There are various benefits payable under Florida workers’ compensation law for the death of an employee. These benefits may be payable to the employee’s spouse and certain family members who were dependent upon the deceased at the time of the accident. Compensation to dependents may not exceed $150,000 and is payable in biweekly amounts that are a percentage of the Employees’ Average Weekly Wage. There are also benefits for funeral expenses not to exceed $7,500 and post-secondary education student fees to a surviving spouse.

In Florida, all employers in the construction industry are required to have workers’ compensation insurance if they have one employee or more. For employers that are not in the construction injury, they are required to have workers’ compensation insurance coverage if they have four or more employees.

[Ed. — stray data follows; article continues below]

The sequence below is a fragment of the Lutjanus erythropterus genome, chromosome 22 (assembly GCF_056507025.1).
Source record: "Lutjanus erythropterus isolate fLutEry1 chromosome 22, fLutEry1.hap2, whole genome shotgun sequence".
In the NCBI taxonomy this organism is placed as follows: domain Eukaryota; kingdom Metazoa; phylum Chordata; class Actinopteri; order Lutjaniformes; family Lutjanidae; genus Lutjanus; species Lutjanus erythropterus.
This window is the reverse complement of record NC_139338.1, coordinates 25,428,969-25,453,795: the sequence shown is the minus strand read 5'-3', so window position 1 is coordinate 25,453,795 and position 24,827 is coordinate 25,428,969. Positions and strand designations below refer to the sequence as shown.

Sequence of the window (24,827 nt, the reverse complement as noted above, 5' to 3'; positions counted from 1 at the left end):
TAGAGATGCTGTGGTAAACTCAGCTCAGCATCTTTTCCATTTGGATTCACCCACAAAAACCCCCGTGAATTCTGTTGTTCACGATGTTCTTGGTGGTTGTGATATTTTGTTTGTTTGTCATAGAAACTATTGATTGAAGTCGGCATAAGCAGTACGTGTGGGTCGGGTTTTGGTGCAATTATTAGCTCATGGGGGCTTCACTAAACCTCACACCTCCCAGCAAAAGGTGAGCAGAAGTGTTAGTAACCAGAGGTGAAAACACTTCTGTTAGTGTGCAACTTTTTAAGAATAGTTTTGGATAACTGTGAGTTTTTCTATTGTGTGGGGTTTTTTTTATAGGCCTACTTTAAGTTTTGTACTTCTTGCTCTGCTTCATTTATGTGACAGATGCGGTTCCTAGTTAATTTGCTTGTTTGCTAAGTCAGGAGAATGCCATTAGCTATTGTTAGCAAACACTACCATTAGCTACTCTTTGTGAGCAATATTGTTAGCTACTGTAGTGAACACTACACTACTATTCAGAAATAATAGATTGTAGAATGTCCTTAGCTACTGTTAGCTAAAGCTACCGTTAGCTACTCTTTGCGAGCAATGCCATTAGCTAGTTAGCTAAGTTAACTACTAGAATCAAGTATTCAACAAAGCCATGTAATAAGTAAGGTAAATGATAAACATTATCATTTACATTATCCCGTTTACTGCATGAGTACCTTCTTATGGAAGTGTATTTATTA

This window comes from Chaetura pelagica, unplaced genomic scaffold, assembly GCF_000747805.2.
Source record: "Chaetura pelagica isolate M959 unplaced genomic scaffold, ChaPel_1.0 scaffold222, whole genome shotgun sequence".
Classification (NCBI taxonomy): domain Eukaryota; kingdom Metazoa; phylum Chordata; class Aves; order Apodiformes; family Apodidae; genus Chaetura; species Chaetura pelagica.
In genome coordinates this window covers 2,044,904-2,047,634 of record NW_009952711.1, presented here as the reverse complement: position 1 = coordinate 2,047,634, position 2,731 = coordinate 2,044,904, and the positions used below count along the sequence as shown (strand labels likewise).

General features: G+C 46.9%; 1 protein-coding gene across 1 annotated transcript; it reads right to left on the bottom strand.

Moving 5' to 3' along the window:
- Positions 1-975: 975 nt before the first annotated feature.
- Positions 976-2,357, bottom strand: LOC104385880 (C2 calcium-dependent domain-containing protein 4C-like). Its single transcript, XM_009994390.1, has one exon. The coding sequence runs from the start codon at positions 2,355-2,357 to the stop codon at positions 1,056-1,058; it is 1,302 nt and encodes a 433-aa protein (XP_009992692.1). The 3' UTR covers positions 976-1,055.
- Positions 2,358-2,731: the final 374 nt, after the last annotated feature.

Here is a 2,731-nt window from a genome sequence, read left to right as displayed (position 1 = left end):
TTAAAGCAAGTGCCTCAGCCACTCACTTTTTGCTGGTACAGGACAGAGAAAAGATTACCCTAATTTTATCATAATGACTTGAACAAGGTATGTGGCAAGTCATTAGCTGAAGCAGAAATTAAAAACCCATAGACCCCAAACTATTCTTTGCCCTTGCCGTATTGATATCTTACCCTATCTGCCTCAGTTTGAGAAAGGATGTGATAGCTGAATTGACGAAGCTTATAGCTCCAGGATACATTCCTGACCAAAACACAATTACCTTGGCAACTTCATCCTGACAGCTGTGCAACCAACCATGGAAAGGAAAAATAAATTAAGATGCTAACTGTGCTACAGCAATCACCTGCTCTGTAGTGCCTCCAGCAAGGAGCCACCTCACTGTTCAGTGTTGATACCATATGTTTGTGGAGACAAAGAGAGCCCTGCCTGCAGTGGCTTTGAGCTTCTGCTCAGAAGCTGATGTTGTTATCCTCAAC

No. Federal employees are excluded under Florida worker’s compensation law, but covered under a Federal worker’s compensation law called the Federal Employees Compensation Act.

Any injury covered under the federal Longshore and Harbor Workers’ Compensation Act or Jones Act is excluded from Florida Workers’ Compensation law. Most maritime employment conducted on the navigable waters will meet the “status” and “situs” requirements of the Longshore Act, but this law has many exceptions and specific limitations. The Jones Act covers seamen working in the service of a ship. Waterfront injuries that are not covered by the Jones Act or Longshore and Harbor Workers’ Compensation Act will most-likely be covered under Florida Law.